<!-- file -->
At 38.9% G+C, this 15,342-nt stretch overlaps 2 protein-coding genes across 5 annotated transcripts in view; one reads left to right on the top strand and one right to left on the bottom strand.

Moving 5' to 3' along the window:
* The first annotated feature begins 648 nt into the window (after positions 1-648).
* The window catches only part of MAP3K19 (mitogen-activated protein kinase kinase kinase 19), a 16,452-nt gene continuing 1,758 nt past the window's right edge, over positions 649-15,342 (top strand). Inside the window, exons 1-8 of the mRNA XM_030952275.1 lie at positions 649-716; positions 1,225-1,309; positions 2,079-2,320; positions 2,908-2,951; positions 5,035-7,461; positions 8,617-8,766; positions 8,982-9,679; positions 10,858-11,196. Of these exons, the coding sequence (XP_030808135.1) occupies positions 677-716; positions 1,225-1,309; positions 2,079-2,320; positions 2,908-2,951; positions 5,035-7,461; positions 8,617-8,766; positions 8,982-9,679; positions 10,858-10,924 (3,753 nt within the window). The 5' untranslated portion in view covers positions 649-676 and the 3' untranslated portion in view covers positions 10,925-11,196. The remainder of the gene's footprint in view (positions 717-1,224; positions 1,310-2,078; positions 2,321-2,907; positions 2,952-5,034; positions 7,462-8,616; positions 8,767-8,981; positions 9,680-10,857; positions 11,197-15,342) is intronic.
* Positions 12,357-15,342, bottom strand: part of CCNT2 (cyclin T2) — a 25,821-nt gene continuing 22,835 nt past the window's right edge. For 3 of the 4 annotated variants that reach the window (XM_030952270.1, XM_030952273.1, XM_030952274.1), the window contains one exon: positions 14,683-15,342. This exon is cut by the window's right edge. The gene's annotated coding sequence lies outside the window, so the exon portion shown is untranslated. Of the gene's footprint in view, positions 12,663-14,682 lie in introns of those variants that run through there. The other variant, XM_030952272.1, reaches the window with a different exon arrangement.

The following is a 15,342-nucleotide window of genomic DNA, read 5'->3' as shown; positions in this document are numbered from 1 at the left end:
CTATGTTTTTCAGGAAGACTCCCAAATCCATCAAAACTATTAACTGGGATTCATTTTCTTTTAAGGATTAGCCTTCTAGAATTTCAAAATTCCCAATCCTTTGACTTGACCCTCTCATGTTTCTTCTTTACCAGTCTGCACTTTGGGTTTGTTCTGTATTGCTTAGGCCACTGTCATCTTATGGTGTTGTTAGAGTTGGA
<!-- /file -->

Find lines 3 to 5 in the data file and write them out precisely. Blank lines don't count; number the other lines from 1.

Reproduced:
* The first annotated feature begins 648 nt into the window (after positions 1-648).
* The window catches only part of MAP3K19 (mitogen-activated protein kinase kinase kinase 19), a 16,452-nt gene continuing 1,758 nt past the window's right edge, over positions 649-15,342 (top strand). Inside the window, exons 1-8 of the mRNA XM_030952275.1 lie at positions 649-716; positions 1,225-1,309; positions 2,079-2,320; positions 2,908-2,951; positions 5,035-7,461; positions 8,617-8,766; positions 8,982-9,679; positions 10,858-11,196. Of these exons, the coding sequence (XP_030808135.1) occupies positions 677-716; positions 1,225-1,309; positions 2,079-2,320; positions 2,908-2,951; positions 5,035-7,461; positions 8,617-8,766; positions 8,982-9,679; positions 10,858-10,924 (3,753 nt within the window). The 5' untranslated portion in view covers positions 649-676 and the 3' untranslated portion in view covers positions 10,925-11,196. The remainder of the gene's footprint in view (positions 717-1,224; positions 1,310-2,078; positions 2,321-2,907; positions 2,952-5,034; positions 7,462-8,616; positions 8,767-8,981; positions 9,680-10,857; positions 11,197-15,342) is intronic.
* Positions 12,357-15,342, bottom strand: part of CCNT2 (cyclin T2) — a 25,821-nt gene continuing 22,835 nt past the window's right edge. For 3 of the 4 annotated variants that reach the window (XM_030952270.1, XM_030952273.1, XM_030952274.1), the window contains one exon: positions 14,683-15,342. This exon is cut by the window's right edge. The gene's annotated coding sequence lies outside the window, so the exon portion shown is untranslated. Of the gene's footprint in view, positions 12,663-14,682 lie in introns of those variants that run through there. The other variant, XM_030952272.1, reaches the window with a different exon arrangement.